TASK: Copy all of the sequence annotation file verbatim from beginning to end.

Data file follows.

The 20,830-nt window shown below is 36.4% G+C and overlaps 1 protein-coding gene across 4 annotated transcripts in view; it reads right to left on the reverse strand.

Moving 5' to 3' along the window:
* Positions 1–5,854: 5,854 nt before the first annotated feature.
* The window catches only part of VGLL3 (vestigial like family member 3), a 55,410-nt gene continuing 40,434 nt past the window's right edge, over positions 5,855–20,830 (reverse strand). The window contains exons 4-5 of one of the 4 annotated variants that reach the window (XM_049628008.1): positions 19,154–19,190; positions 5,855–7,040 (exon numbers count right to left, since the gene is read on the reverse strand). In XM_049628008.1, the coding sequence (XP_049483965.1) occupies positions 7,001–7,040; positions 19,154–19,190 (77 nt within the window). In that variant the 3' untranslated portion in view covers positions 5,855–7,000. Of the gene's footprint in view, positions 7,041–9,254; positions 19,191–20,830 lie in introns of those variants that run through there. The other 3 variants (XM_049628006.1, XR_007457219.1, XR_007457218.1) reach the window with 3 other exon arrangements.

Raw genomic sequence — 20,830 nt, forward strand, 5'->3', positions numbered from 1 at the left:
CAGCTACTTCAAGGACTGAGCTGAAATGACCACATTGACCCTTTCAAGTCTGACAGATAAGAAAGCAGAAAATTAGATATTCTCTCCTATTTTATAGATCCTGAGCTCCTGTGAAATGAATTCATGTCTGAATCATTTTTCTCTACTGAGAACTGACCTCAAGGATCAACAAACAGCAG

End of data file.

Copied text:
The 20,830-nt window shown below is 36.4% G+C and overlaps 1 protein-coding gene across 4 annotated transcripts in view; it reads right to left on the reverse strand.

Moving 5' to 3' along the window:
* Positions 1–5,854: 5,854 nt before the first annotated feature.
* The window catches only part of VGLL3 (vestigial like family member 3), a 55,410-nt gene continuing 40,434 nt past the window's right edge, over positions 5,855–20,830 (reverse strand). The window contains exons 4-5 of one of the 4 annotated variants that reach the window (XM_049628008.1): positions 19,154–19,190; positions 5,855–7,040 (exon numbers count right to left, since the gene is read on the reverse strand). In XM_049628008.1, the coding sequence (XP_049483965.1) occupies positions 7,001–7,040; positions 19,154–19,190 (77 nt within the window). In that variant the 3' untranslated portion in view covers positions 5,855–7,000. Of the gene's footprint in view, positions 7,041–9,254; positions 19,191–20,830 lie in introns of those variants that run through there. The other 3 variants (XM_049628006.1, XR_007457219.1, XR_007457218.1) reach the window with 3 other exon arrangements.

Raw genomic sequence — 20,830 nt, forward strand, 5'->3', positions numbered from 1 at the left:
CAGCTACTTCAAGGACTGAGCTGAAATGACCACATTGACCCTTTCAAGTCTGACAGATAAGAAAGCAGAAAATTAGATATTCTCTCCTATTTTATAGATCCTGAGCTCCTGTGAAATGAATTCATGTCTGAATCATTTTTCTCTACTGAGAACTGACCTCAAGGATCAACAAACAGCAG